Volume 10 Supplement 2

Familial Aspects of Cancer 2011 Research and Practice

Open Access

The experiences of research participants offered genetic test results as a result of taking part in a population based ovarian cancer research study?

  • MA Young1,
  • S Wake2,
  • K Alsop1,
  • D Bowtell1,
  • G Mitchell1,
  • The Australian Ovarian Cancer Study Group1, 3, 4,
  • L Plunkett2,
  • A Crook2,
  • M Gleeson5 and
  • N Hallowell6
Hereditary Cancer in Clinical Practice201210(Suppl 2):A15

https://doi.org/10.1186/1897-4287-10-S2-A15

Published: 12 April 2012

Background

Although the issue remains controversial, it is generally accepted that researchers have some responsibility to notify participants of information discovered during research that has the potential to significantly affect person’s health or prevent significant harm. Whilst the issue of recontact has been broadly discussed by ethicists, researchers and clinicians, few studies have reported on participant’s experiences of the process.

The Australian Ovarian Cancer Study (AOCS), a population based study, recruited women with invasive ovarian cancer between 2002 and 2006. BRCA1 or BRCA2 mutation testing has been undertaken and women in whom a mutation has been identified, or their next of kin in the case where the women is deceased, have been notified in writing (notification letter) by the researchers about the finding of a mutation and the availability of obtaining these results through a family cancer clinic (FCC). The AOCS Psychosocial project has interviewed individuals who received notification letters.

Aims of AOCS Psychosocial study

  1. 1.

    Explore individuals’ understanding and response to the information contained in the letter they received from the researchers.

     
  2. 2.

    Determine what informs individuals’ decisions about whether or not to contact an FCC and take up genetic testing information.

     

Results

A total of 21 in depth interviews have been undertaken to date. Participant’s response to the notification letter and their understanding of the letter varied. Some participants did not recall receiving the letter. Although many of the participants made contact with an FCC after reading the letter, the data suggest some participants were confused or did not understand the notification letter. Some expressed fear or ambivalence about the contents of the letter. In addition, the invitation to participate in the psychosocial study and resultant interview process acted as an intervention, with three participants stating receiving the letter to participate in the psychosocial study made them reconsider contacting an FCC. Whilst the primary purpose of the psychosocial interview was for collecting research data, for three participants the interview enabled clarification of misinformation and subsequent referral to an FCC.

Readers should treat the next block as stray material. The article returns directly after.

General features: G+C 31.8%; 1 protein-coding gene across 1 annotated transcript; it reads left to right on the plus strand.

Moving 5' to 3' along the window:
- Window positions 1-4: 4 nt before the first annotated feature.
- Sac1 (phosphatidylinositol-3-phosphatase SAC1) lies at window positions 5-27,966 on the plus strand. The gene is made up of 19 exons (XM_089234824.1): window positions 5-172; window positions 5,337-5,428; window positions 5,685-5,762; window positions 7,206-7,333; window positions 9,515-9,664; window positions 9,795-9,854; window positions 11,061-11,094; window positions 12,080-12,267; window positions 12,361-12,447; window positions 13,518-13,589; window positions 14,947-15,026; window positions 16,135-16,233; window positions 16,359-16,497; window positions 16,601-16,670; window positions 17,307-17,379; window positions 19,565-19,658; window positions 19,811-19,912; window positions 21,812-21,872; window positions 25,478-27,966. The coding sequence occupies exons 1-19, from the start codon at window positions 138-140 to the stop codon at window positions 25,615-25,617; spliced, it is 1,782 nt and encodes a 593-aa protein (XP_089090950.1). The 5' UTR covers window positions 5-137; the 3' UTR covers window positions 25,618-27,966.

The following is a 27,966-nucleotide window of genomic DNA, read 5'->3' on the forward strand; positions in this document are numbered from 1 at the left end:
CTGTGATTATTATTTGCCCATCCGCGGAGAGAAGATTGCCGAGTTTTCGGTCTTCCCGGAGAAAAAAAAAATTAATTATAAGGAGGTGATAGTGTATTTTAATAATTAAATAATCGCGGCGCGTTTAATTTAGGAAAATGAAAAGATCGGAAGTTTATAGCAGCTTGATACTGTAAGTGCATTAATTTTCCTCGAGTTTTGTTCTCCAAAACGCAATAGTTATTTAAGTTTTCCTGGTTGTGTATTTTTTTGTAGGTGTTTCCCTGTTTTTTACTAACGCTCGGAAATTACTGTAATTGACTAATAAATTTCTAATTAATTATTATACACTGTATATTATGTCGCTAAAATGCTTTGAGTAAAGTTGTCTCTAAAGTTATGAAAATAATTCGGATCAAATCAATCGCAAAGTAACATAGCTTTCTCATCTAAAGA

Authors’ Affiliations

(1)
The Peter MacCallum Cancer Centre
(2)
Department of Paediatrics, the University of Melbourne, Royal Children’s Hospital
(3)
Westmead Institute for Cancer Research, University of Sydney at Westmead Millennium Institute, and Departments of Gynaecological Oncology, Westmead Hospital
(4)
Queensland Institute for Medical Research
(5)
Hunter Genetics
(6)
Newcastle University

Copyright

© Young et al; licensee BioMed Central Ltd. 2012

This article is published under license to BioMed Central Ltd. This is an Open Access article distributed under the terms of the Creative Commons Attribution License (http://creativecommons.org/licenses/by/2.0), which permits unrestricted use, distribution, and reproduction in any medium, provided the original work is properly cited.

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